Syrian Refugees in Germany face distinctly different challenges than those in Lebanon

Syrian Refugees UNHCR

Syrian children outside their UNHCR tent in Jordan’s Za’atri refugee camp. © UNHCR/M.Abu Asaker

This article was exclusively written for the Sting by Ms Maria Krayem, a German-Syrian medical student at the Goethe University in Frankfurt. Ms Krayem is affiliated to the International Federation of Medical Students Associations (IFMSA). The opinion expressed in this piece belongs to the writer and does not necessarily reflect IFMSA’s view on the topic, nor The European Sting’s one.

Anyone attempting to accurately describe a day in the life of a refugee would have to early on reach the conclusion that this particular task is impossible. Sadly today the word refugee encompasses such a wide range of vastly different groups of people living in greatly varying conditions, it makes it quite unjust to ignore the differences that make them the humans that they are, shove them all in one box and stamp one label on said box “Refugee “.

Due to various reasons, people from diverse continents and countries, who come from mixed cultures and socioeconomic backgrounds, who belong to different races and religions, who have enjoyed different degrees of education, who entertain distinctive ambitions, visions, and personalities; have been forced to flee their homes and endure displacement.  They were provided with considerably varied welcoming policies and treatments depending on the country that took them in: either with open humanitarian hearts where their existence within its borders is just tolerated in diffidence to the international laws.

Syrian Refugees residing in Germany face different daily challenges than their counterparts residing in Lebanon. In Germany, the biggest hurdles they combat are the new language they are required to master in record times, the ridiculous amount of bureaucratic procedures and the social intolerance sometimes displayed through hateful racist remarks and rising populist political rhetoric.  The Refugees are provided with homes, a monthly income and -although limited to acute treatments- a health coverage until they are able to start rebuilding their lives on their own.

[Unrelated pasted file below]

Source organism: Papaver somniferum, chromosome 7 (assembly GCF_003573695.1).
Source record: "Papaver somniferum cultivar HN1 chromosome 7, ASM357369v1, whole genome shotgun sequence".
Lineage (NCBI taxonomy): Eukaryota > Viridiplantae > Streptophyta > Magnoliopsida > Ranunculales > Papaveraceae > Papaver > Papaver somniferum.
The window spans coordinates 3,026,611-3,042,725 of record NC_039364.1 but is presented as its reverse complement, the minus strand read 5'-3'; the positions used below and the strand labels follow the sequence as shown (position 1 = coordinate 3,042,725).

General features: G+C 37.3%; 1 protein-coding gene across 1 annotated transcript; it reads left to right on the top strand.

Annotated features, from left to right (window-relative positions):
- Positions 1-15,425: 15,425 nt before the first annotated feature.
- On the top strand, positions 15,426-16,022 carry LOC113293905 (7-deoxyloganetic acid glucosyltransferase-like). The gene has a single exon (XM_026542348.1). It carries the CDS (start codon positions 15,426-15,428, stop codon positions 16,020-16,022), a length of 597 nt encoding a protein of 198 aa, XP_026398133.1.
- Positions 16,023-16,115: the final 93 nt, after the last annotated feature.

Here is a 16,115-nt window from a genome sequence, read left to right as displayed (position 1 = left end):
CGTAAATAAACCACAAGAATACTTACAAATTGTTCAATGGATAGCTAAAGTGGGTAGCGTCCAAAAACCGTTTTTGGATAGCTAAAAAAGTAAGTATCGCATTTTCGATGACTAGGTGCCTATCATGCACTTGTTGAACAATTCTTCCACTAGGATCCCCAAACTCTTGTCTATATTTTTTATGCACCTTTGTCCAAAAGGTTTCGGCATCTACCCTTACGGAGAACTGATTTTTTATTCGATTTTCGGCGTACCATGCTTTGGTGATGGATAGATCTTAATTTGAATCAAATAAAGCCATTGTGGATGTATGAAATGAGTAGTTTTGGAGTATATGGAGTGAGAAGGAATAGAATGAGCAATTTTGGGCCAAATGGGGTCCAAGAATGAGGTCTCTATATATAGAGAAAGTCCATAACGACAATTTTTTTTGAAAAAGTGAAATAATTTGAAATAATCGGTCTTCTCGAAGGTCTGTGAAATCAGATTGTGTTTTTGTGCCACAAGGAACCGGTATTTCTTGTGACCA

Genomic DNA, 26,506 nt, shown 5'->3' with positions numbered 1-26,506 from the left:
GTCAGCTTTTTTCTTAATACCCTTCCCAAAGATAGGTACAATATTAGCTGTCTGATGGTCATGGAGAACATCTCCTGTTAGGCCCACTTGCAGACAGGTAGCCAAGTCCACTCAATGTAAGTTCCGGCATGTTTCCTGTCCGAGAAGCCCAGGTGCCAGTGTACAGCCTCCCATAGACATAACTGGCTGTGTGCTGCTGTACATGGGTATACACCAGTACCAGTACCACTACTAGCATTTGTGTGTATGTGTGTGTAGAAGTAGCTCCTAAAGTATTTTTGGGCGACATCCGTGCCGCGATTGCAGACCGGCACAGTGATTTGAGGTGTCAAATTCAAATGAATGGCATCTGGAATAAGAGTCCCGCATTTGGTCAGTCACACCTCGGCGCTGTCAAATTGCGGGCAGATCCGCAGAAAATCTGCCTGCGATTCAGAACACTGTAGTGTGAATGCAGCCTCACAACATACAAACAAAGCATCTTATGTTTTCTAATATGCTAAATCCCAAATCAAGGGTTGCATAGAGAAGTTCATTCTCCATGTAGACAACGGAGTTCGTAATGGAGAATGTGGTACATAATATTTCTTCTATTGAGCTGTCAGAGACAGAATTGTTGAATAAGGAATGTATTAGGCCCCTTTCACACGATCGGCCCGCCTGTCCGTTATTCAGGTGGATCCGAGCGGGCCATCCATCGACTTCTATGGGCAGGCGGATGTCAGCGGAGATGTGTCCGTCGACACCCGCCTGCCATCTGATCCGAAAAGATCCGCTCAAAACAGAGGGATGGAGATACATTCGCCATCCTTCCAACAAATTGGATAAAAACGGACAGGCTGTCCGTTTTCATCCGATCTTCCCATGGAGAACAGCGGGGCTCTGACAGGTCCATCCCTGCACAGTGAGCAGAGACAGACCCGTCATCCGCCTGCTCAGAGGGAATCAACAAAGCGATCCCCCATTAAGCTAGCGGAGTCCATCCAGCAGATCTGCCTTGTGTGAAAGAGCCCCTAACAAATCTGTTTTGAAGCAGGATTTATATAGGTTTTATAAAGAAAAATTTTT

Meanwhile, the 1.6 Million Syrian Refugees in Lebanon speak the same language and come from the same culture as their Lebanese hosts, but since they are presented with little governmental help, many of them who have suffered massive financial losses and psychological distress in Syria face a rapid decline into poverty. Child labor and lack of education rates have risen alarmingly among the refugee population in Lebanon, problems that if not appropriately solved can have disastrous consequences.

So while the main daily struggle for some refugees may be the battle to prove themselves and their worth against preconceived notions and labels (Germany), for others it is the day-to-day survival and providing their families with decent living standards (Lebanon). While for some groups like the Myanmar Rohingyas the feeling of safety and security are the most valuable thing they seek in Bangladesh followed closely by their need to find clean drinking water in the camps they reside in.

So I urge the solution-seekers for the refugee crisis worldwide to talk to Refugees instead of talking about them, ask them their needs and aspirations, involve them in the process of bettering their conditions and solving the root problem of their displacement. They are the ones best qualified to give these answers.

About the author

Maria Krayem is a German-Syrian medical student at the Goethe University in Frankfurt. She occupies the position of the national officer on human rights and peace 2017/2018 at the German Medical Students’ Association (bvmd, Germany). She was a part of the Syrian American Medical Society’s (SAMS) latest July mission to Jordan for the help and relief of Syrian refugees. She is an active member of the project uni-hilft in Frankfurt since 2015 where she helps organize awareness campaigns about stem-cell donations to Leukemia patients. She volunteers since 2016 at her University’s Project (Start ins Deutsche) as a Teacher of the German Language for the Refugees on a weekly basis. She also works part-time at a women’s shelter that offers refuge to domestic abuse victims.

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